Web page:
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May 2003
COURTING BEHAVIOR PREDICTS WHICH MARRIAGES WILL LAST
By Joyce Parker, Ph.D.

Ted Huston, Ph.D. a professor of psychology at the University of Texas at Austin, has made some interesting observations about the relationship between courting behavior and the longevity of marriages. He has studied 168 marriages since 1979. He found that there is a lot to learn about the viability of a marriage from the way couples negotiate closeness and distance and the sentiments they report about the relationship.

Huston found that when men were ambivalent about the relationship, they were likely to have a rocky courtship and marriage. But when women are uncertain, they often do not express their feelings until after the marriage. That is when the problems arise. Huston believes this is because women are more interested in getting married and therefore do not express concerns that might disrupt the courtship. Their concerns are not expressed until after the marriage.

Huston’s Colleague, Cathy Surra, Ph.D. was able to distinguish “event-driven” and “relationship-driven” courtship. Event-driven relationship evolves from some external factor such as moving in together to save on rent money. Relationship-driven courtship is based on a couple’s feelings of intimacy and affection for each other. Those couples in event-driven relationships report more conflict and greater uncertainty about the relationship.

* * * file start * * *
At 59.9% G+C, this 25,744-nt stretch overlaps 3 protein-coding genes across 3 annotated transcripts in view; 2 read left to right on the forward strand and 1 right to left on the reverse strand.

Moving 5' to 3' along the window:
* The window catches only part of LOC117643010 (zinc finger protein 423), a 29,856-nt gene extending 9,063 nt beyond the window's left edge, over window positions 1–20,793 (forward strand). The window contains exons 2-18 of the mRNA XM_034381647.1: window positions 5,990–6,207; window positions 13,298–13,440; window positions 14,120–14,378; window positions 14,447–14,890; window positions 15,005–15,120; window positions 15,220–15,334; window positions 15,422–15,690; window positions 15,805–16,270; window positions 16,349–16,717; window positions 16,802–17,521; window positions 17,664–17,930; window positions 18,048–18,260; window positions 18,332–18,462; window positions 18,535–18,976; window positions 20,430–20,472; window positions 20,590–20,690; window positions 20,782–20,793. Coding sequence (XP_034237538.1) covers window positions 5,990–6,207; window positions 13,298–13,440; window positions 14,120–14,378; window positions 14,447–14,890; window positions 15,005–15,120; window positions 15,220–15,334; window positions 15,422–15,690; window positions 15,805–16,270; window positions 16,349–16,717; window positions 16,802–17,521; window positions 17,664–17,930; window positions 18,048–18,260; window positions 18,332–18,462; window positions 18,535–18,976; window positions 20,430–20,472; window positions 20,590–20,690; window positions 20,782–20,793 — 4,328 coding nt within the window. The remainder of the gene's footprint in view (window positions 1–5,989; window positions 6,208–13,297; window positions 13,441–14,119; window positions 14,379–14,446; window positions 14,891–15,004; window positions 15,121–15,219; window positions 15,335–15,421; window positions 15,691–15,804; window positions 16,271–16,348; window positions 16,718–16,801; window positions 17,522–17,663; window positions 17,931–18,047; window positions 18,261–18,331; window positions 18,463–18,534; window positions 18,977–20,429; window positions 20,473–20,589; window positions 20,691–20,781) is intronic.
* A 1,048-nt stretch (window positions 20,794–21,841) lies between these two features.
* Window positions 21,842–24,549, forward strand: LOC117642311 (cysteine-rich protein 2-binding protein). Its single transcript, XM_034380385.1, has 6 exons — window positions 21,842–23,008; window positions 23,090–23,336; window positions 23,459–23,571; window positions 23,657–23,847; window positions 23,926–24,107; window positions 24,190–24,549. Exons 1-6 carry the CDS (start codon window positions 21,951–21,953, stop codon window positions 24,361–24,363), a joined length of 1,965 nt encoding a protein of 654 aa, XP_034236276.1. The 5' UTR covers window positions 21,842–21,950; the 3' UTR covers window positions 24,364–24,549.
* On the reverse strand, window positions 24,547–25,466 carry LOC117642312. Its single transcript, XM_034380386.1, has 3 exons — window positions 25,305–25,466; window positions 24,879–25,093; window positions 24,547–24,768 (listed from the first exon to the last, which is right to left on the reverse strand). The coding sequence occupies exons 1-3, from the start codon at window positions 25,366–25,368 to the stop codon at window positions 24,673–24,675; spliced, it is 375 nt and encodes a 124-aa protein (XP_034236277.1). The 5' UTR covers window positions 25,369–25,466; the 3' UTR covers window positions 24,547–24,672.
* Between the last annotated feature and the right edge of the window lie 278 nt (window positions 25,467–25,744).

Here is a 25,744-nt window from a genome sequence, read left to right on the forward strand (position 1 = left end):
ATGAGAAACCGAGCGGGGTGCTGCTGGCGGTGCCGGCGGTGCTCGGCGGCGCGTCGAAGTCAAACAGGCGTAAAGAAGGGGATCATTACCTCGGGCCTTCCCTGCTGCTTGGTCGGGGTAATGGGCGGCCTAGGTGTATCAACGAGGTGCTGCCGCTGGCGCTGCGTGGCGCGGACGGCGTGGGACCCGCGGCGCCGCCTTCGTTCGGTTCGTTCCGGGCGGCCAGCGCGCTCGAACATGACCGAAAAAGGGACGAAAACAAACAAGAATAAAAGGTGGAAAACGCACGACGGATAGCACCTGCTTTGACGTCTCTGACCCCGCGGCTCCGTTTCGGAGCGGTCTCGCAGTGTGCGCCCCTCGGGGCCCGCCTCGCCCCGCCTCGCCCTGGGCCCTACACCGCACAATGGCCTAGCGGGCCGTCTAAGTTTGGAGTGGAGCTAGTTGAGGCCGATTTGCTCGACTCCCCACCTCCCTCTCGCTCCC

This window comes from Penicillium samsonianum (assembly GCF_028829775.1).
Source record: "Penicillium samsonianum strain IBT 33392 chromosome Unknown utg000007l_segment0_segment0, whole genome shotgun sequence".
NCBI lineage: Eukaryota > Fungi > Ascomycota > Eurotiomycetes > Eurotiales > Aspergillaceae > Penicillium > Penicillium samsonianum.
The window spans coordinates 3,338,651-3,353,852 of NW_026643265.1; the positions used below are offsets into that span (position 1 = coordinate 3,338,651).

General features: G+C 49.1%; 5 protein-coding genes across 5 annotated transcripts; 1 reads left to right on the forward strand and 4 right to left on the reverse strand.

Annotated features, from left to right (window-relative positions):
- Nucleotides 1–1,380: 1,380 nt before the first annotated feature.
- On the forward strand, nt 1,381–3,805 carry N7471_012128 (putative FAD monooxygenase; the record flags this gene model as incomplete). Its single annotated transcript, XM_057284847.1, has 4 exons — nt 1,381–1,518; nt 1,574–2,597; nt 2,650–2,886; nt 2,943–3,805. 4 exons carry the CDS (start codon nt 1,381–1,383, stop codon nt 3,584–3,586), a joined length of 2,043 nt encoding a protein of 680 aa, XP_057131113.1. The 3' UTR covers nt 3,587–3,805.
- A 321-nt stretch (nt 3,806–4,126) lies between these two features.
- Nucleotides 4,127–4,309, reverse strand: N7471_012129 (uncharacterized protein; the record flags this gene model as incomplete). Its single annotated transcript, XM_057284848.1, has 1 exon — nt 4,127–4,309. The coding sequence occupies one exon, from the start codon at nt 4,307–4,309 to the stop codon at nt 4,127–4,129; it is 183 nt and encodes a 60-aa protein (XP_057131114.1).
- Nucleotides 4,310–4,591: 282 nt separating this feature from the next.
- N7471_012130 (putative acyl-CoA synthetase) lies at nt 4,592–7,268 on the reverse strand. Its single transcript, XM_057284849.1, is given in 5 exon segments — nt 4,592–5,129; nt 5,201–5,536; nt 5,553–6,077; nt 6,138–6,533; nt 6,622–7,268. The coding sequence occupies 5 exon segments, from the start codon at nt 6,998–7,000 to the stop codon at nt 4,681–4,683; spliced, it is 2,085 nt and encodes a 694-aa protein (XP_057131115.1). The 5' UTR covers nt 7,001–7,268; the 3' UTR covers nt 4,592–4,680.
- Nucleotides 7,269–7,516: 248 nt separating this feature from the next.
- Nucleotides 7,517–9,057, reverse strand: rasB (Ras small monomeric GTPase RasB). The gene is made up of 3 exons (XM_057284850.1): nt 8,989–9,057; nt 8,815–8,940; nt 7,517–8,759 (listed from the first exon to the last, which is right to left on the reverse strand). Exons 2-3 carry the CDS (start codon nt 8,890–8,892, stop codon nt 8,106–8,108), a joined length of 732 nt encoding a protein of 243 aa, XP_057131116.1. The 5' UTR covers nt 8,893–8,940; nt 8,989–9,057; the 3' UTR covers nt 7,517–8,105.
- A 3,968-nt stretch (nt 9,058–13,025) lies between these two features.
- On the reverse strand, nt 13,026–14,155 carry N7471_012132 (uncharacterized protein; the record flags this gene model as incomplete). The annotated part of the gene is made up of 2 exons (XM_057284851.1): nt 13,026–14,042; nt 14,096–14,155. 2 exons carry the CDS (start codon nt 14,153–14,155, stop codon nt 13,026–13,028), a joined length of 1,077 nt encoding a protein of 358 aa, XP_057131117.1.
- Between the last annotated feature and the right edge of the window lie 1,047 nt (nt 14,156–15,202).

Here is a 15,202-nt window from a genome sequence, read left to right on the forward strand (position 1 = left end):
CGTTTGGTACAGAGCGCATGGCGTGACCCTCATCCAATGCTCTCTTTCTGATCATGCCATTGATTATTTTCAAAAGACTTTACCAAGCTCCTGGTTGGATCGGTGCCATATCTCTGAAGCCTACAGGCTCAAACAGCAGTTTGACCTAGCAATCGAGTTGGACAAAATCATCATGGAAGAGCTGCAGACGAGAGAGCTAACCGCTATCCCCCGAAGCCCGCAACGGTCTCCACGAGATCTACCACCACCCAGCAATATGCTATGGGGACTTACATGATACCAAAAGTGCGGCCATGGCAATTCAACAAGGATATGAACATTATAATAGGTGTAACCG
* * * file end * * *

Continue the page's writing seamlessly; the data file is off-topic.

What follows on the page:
Another interesting finding by Huston was that couples who divorced within two to seven years were more likely to have dated casually and did not make a commitment to date exclusively for a long time. Indeed, the marriage became the couple’s attempt to make the commitment that had alluded them during the courtship.

Highly romantic couples, on the other hand, are associated with a less quick exit from the marriage. Marriage in which the couple felt deeply in love and committed quickly to each other survived beyond the seven-year mark even if there were marital problems. These couples dated around eighteen months before marrying and were engaged even earlier. Huston speculates that couples may be likely to hold on longer if they felt very positive toward each other in the beginning of the relationship. Huston believes that premarital problems are a precursor for the problems in a marriage. They make the bond vulnerable.

From Psychology Today, June 2003, pp11-12.

The author of this article, and founder of the Therapyinla.com website, Joyce Parker, passed away in 2011. To honor her we are keeping her articles posted at this website.


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